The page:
From Site Selection magazine, May 2015
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Adventures in Shovel-Readying
My Journey to the World’s Largest Planned Microgrid
ive years ago when one of my companies, Rawah Resources, secured a square mile of prairie north of Denver, Colo., we couldn’t fully foresee what it would become. But after a number of twists and turns, we’ve finally shovel-readied the industrial site called the Niobrara Energy Park. According to Forbes, it’s the world’s largest planned microgrid, which is a utility-scale power grid that generates its own power and can operate independently from the main grid, creating secure power for mission-critical facilities like the cloud. The journey has served as a reminder of the importance of open-mindedness, tenacity, vision and the ability to recognize good fortune.
When we bought the 662 acres (268 hectares) in the summer of 2010, we knew we had a nice industrial park site, but also knew we needed more information. We put a pin in a couple of significant challenges affecting the project (more on those in a minute) and set to work doing what we always do, which is strategically researching a site’s highest and best use.
We turned to one of the 20 specialty consultants we regularly rely on for their niche expertise and ordered a due-diligence study on the high-voltage electric. It turned out that a new $40-million transmission grid ran over the property, quadrupling the power capacity from a single 150kV to double 230kV. Downstream from the project on the existing transmission lines is the largest electrical trading hub in Colorado, the Ault substation. That was the first happy surprise.
Then came a second bit of good fortune: The next due-diligence study revealed that one of the largest natural-gas trading hubs in the United States — with over 50 sellers of gas in any given hour — was a stone’s throw away, providing a close source for the lowest-cost natural gas in America.
Later in the project timeline, we would also take the inventive step of applying for and securing the first Colorado Public Utilities Commission investor-owned gas utility in 17 years, clearing the way for natural gas supply distribution and access to three in-project major gas transmission lines for use in the industrial park. One of these lines cost $225 million and was built just five years earlier.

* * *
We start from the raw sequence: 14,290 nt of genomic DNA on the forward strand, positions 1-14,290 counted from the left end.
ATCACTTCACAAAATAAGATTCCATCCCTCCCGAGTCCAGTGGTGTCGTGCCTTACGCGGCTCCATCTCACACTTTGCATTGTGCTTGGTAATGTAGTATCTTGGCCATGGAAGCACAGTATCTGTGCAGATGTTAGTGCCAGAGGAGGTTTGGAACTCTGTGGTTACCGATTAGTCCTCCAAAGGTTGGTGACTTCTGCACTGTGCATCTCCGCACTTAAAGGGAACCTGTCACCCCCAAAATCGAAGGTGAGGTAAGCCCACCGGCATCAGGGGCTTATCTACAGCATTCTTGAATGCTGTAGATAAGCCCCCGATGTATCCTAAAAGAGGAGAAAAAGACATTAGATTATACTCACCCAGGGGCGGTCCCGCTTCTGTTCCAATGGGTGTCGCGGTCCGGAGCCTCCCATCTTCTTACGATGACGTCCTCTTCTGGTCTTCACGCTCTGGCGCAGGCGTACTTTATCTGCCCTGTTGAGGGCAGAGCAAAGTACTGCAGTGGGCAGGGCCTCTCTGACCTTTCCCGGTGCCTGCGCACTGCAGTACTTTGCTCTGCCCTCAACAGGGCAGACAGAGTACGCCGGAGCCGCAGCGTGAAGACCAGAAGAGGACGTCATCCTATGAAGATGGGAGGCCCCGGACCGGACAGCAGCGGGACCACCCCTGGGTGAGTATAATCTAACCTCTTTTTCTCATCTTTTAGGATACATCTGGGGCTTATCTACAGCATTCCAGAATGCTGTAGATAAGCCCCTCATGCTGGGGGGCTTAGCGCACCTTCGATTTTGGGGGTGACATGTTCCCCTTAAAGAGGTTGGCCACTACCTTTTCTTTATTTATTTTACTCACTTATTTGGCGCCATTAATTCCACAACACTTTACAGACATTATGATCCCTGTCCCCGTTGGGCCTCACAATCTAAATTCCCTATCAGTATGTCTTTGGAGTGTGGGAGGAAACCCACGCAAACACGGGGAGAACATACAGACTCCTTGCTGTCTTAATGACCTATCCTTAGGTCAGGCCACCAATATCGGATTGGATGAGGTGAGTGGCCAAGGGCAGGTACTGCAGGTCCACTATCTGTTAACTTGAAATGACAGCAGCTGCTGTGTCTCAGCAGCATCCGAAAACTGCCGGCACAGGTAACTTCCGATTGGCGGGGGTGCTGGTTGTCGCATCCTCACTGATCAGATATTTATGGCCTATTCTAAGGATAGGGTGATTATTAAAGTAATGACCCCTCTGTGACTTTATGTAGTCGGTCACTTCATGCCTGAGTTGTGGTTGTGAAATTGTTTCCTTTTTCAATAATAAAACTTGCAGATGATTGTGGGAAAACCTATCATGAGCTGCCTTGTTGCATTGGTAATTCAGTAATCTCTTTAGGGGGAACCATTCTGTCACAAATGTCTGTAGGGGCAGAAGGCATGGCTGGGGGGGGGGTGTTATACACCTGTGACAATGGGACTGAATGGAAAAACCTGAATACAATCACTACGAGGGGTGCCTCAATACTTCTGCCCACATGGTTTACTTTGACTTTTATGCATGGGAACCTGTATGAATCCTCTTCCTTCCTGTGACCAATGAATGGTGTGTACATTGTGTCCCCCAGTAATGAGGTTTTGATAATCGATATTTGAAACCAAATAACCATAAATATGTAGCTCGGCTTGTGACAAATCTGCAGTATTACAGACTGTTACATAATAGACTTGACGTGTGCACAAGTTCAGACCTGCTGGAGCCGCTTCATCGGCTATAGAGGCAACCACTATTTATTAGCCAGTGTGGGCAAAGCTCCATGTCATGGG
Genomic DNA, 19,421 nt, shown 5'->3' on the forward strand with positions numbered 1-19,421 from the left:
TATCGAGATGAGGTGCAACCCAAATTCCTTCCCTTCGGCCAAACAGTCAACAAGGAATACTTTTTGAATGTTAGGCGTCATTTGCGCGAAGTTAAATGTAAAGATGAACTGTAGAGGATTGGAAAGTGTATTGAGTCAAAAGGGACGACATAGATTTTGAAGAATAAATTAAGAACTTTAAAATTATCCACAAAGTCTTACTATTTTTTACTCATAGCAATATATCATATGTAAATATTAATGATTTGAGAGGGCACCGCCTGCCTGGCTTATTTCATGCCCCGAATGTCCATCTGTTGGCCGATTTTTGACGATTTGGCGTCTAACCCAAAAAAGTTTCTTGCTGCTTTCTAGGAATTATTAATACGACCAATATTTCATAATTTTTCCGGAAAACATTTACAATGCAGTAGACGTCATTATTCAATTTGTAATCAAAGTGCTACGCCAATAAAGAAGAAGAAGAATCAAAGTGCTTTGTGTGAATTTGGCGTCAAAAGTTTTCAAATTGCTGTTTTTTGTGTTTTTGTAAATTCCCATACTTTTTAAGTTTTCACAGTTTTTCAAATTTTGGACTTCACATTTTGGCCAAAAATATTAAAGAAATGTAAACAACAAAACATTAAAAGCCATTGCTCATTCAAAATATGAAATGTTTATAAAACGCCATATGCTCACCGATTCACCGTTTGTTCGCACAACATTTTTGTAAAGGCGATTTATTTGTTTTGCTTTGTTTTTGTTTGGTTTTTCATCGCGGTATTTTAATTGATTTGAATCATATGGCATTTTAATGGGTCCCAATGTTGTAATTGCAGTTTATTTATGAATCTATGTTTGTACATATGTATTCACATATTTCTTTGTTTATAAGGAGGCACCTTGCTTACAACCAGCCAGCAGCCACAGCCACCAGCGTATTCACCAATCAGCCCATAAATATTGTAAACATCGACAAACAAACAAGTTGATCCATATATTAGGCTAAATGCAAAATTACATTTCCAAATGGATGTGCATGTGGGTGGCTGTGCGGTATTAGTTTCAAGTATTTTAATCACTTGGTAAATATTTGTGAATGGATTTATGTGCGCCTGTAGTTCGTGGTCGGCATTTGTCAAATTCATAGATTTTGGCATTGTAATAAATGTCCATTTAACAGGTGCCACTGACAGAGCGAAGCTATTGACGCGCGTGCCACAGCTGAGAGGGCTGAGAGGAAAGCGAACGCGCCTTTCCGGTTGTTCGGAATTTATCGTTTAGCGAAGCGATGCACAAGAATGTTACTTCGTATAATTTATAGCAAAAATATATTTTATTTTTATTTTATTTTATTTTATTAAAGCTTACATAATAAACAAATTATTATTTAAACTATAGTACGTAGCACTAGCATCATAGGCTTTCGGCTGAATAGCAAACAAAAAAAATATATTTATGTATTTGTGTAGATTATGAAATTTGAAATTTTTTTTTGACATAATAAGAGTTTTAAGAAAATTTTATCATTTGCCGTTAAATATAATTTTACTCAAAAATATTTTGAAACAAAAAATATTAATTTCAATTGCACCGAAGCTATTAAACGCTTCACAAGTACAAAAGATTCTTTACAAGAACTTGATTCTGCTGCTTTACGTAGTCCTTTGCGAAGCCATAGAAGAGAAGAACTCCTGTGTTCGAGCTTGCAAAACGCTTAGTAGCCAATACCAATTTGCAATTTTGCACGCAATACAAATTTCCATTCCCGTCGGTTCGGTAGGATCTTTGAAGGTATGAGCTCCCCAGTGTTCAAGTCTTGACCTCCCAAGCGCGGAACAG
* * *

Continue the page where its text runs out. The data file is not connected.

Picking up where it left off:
Assets Before Checklist
Electricity, check. Natural gas, check. Plentiful wind and solar, check. We showed the project to experts at the Colorado School of Mines, and they told us we might have created the first hybrid energy park in America.
“What’s a hybrid energy park?” we asked. They said it’s where new energy meets old energy. We hadn’t embarked on the project with a focus on energy, but we knew that a rich array of energy infrastructure would set the industrial site apart. And a world-class site deserved world-class engineering; we hired CH2M HILL to vision and run a gap analysis for the project. No gaps. Check.
The School of Mines also suggested there could be large fiber in the area. Further research — which included mapping the “Do Not Dig” signs — confirmed their hunch. As it turns out, America’s transcontinental fiber route runs from the east coast into Denver, then jogs north to Cheyenne before heading west to Salt Lake City then to the West Coast, in order to avoid the Rocky Mountains. And in its northward run to Cheyenne, guess whose property the fiber happens to run right by? After we found the fiber, Microsoft’s multi-billion-dollar cloud data center investment just up the road affirmed the fiber capacity. Dark and lit fiber optics, check.
Then came zoning. After compiling the by-now extensive site research, we applied for the first all-industrial/commercial PUD (planned-unit development) zoning in Weld County. My company is known for its uniquely entrepreneurial real-estate approach. We like to think outside the box, and in this case we leveraged the research to achieve innovative zoning. In 2011, the Weld County Commissioners granted the project “future-proof zoning” for 52 approved energy, manufacturing, and data land uses (some of which haven’t been invented yet) along with a multitude of permissions, including environmental waivers on natural gas power plants, a substation of any size, and high-transmission lines of any size within the project boundaries.